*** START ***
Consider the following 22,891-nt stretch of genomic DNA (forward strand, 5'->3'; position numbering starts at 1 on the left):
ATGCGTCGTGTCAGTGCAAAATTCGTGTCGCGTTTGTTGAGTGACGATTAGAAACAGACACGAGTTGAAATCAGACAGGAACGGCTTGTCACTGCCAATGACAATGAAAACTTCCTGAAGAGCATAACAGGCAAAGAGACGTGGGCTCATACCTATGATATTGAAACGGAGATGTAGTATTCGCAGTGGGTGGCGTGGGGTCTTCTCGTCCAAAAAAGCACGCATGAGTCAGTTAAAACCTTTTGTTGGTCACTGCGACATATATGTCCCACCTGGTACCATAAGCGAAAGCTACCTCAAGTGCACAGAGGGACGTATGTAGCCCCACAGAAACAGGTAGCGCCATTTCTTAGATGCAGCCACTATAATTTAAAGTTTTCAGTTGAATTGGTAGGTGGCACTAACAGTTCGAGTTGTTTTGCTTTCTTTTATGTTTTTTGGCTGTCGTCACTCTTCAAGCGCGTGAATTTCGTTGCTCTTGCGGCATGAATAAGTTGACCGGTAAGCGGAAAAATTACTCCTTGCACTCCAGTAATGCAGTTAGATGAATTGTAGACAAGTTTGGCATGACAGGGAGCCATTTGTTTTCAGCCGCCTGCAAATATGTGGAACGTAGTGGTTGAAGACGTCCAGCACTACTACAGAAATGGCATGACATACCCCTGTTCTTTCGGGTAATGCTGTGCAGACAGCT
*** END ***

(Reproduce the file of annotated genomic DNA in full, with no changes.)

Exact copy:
Consider the following 22,891-nt stretch of genomic DNA (forward strand, 5'->3'; position numbering starts at 1 on the left):
ATGCGTCGTGTCAGTGCAAAATTCGTGTCGCGTTTGTTGAGTGACGATTAGAAACAGACACGAGTTGAAATCAGACAGGAACGGCTTGTCACTGCCAATGACAATGAAAACTTCCTGAAGAGCATAACAGGCAAAGAGACGTGGGCTCATACCTATGATATTGAAACGGAGATGTAGTATTCGCAGTGGGTGGCGTGGGGTCTTCTCGTCCAAAAAAGCACGCATGAGTCAGTTAAAACCTTTTGTTGGTCACTGCGACATATATGTCCCACCTGGTACCATAAGCGAAAGCTACCTCAAGTGCACAGAGGGACGTATGTAGCCCCACAGAAACAGGTAGCGCCATTTCTTAGATGCAGCCACTATAATTTAAAGTTTTCAGTTGAATTGGTAGGTGGCACTAACAGTTCGAGTTGTTTTGCTTTCTTTTATGTTTTTTGGCTGTCGTCACTCTTCAAGCGCGTGAATTTCGTTGCTCTTGCGGCATGAATAAGTTGACCGGTAAGCGGAAAAATTACTCCTTGCACTCCAGTAATGCAGTTAGATGAATTGTAGACAAGTTTGGCATGACAGGGAGCCATTTGTTTTCAGCCGCCTGCAAATATGTGGAACGTAGTGGTTGAAGACGTCCAGCACTACTACAGAAATGGCATGACATACCCCTGTTCTTTCGGGTAATGCTGTGCAGACAGCT